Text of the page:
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    Thanks guys, I have been told I am a 'sympathetic' rider (probably a bit too soft) so I just need to have more faith and confidence that I can deal with these tricky situations. Hopefully he did just think he was finished for the day (he is a lazy lump :rolleyes:) but if I get any repeats I'll of course speak with his owner but also re-post on here for more advice!
     
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  10. DaisyAM

    DaisyAM New Member

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    Were you riding on your own? My girl will go out on her own but much prefers being with others obviously and on occasion when I've ridden alone she's tried to turn back probably to get back to her mates. I can feel it start, so give lots of leg and a firm voice and she reluctantly gets on with it. Completely feel your pain though, I'm really hard on myself when stuff doesn't go to plan ☹ x
     
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  11. Skib

    Skib Well-Known Member

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    Dont take it personally - some horses nap whatever the rider.
    And you dnt have to be a strong rider.
    Carthorse said
    "- turn him in continual small circles until he's prepared to walk forward, up the number of circles every time he says no & make those circles small & brisk
    - growl at him with a very determined "walk on" , if necessary backing up with a whip
    - sit it out until he gets bored, don't let him do anything."
    I did the first and third of these. The owner and RI with great authority growled and used the whip. You dont need to change your character nor forfeit enjoyment just because you are on a horse that sometimes naps.
    Yes, I could have used more authority but I didnt want to provoke her. That mare could spin and gallop for home - staff had fallen off her - I go gently with horses so yes, you were riding gently and the horse felt you were giving him a choice. But as you ride him more and more, he will learn that in the end napping does not bring an advantage. Because you have a more powerful brain than a horse.
    And I myself didnt even circle briskly. I viewed it as tedium for the horse, not demanding. It makes the horse think?
    The only draw back is that other riders and pedestrians seeing you think you cant ride. You can. You just do it differently.

    Print out Carthorse's list and put it in your pocket. Next time it happens dont feel demoralised. Sit quietly and get out the paper. You can read and the horse cant. Relax. You can work out what you want to do.
    But the napping wont necessarilly go away altogether.
     
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  12. Orenoko

    Orenoko Active Member

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    Thanks both. @DaisyAM we were out alone, he is usually fine alone (tbh I usually hack out alone as I prefer it too lol), I'm out this weekend with another rider but next time I ride alone I'll be interested to see whether he tries it again.

    @carthorse thanks for the further advice, there were members of the public nearby and they were giving me funny looks, so perhaps I bottled it sooner than I otherwise would've because I was being 'watched' so to speak.

    It's all good learning I suppose, he is normally really good and has very few vices, which was a huge factor in me starting to share him in the first place given my experience level, but it's good to be challenged from time to time!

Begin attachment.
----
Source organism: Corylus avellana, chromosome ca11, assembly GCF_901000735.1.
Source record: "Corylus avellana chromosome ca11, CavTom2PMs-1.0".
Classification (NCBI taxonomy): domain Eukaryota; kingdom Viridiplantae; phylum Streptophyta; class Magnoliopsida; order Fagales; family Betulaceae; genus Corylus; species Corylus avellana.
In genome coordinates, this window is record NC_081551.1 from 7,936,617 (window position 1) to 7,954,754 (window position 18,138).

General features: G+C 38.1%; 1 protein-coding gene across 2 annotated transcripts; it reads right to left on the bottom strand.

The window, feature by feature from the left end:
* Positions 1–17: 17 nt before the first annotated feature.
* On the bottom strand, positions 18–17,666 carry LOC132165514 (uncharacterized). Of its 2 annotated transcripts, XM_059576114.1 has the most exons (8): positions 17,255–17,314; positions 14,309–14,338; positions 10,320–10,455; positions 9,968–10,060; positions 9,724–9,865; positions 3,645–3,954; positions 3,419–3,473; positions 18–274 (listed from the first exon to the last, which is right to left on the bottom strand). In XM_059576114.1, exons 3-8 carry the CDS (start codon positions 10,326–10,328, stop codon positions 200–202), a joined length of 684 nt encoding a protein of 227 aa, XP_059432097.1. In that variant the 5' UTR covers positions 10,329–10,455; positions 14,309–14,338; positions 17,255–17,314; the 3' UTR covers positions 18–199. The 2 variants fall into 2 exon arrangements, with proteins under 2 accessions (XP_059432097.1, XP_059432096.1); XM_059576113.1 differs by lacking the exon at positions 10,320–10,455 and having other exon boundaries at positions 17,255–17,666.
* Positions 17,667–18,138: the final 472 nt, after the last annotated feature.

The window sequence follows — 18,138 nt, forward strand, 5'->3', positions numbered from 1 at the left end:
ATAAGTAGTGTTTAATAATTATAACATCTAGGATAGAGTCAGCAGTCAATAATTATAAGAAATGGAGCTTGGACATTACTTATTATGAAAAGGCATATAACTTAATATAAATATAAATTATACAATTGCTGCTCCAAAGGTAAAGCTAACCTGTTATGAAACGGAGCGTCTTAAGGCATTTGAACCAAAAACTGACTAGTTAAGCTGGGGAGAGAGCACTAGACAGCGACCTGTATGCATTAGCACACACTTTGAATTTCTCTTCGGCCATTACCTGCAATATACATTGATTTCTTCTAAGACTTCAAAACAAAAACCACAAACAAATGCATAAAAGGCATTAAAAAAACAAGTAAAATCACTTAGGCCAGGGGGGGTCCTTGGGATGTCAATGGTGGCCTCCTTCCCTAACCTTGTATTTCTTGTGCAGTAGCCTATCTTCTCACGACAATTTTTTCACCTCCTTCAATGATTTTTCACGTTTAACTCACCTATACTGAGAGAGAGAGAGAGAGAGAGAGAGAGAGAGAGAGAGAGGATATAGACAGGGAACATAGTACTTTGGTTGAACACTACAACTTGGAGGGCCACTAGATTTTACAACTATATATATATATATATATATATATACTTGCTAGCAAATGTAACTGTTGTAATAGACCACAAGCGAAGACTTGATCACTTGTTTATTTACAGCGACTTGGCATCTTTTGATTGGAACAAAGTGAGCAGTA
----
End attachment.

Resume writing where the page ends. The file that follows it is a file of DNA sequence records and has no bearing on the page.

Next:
13. newforest

    newforest Opinion, a view not always based on knowledge.

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    The from time to time suits me. Mine is 95% fine but she gives me that 5% that encourages me to actually ride and stop looking at the view. :D
    When I first started hacking her had I viewed her instead of owned her, I wouldn't have wanted a second ride!!

    Today's hack due to one route being impassible I had already decided we would go out and have to double back. We had only been out ten minutes when I knew she had the wants to go back feel about her.
    I pulled into a gateway to let a car go by and she thought that the cue for where we were turning, um no a bit further on please. We did head back but it was when I decided, after a halt and half turn on forehand, I don't just turn back.
    You might get that same feeling off yours, sometimes it's just a very slight glance behind with the eaf flick that tells me she isn't confident.
     
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  14. carthorse

    carthorse Well-Known Member

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    Don't worry about what other people think, the chances are that unless you start doing major pony beating they won't even notice! n the past I've viewed having people around as a plus - if it all goes really wrong they can pick up the pieces of me & hopefully catch the horse! But I'm hoping yours isn't the type where you start thinking that way.
     
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  15. Orenoko

    Orenoko Active Member

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    Haha no he's definitely not, he's a favourite at the yard because of his temperament so I feel very lucky to get to ride him :)
     
  16. Jane&Ziggy

    Jane&Ziggy Learning together!

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    I rode a strange pony on Monday, and she napped several times because I was new to her and she was trying me out. I used to be very sympathetic (=soft) but I didn't take any nonsense from her, which made me feel more confident about my riding! I kept my reins short so she couldn't whip round, and when she did little bunny hops instead (I think she was too lazy to buck) I gave her a smart Pony Club kick and said "walk on". After the 3rd time she didn't try it again and we enjoyed the rest of our outing.

    It's awful when people are watching you, but you have to believe in yourself.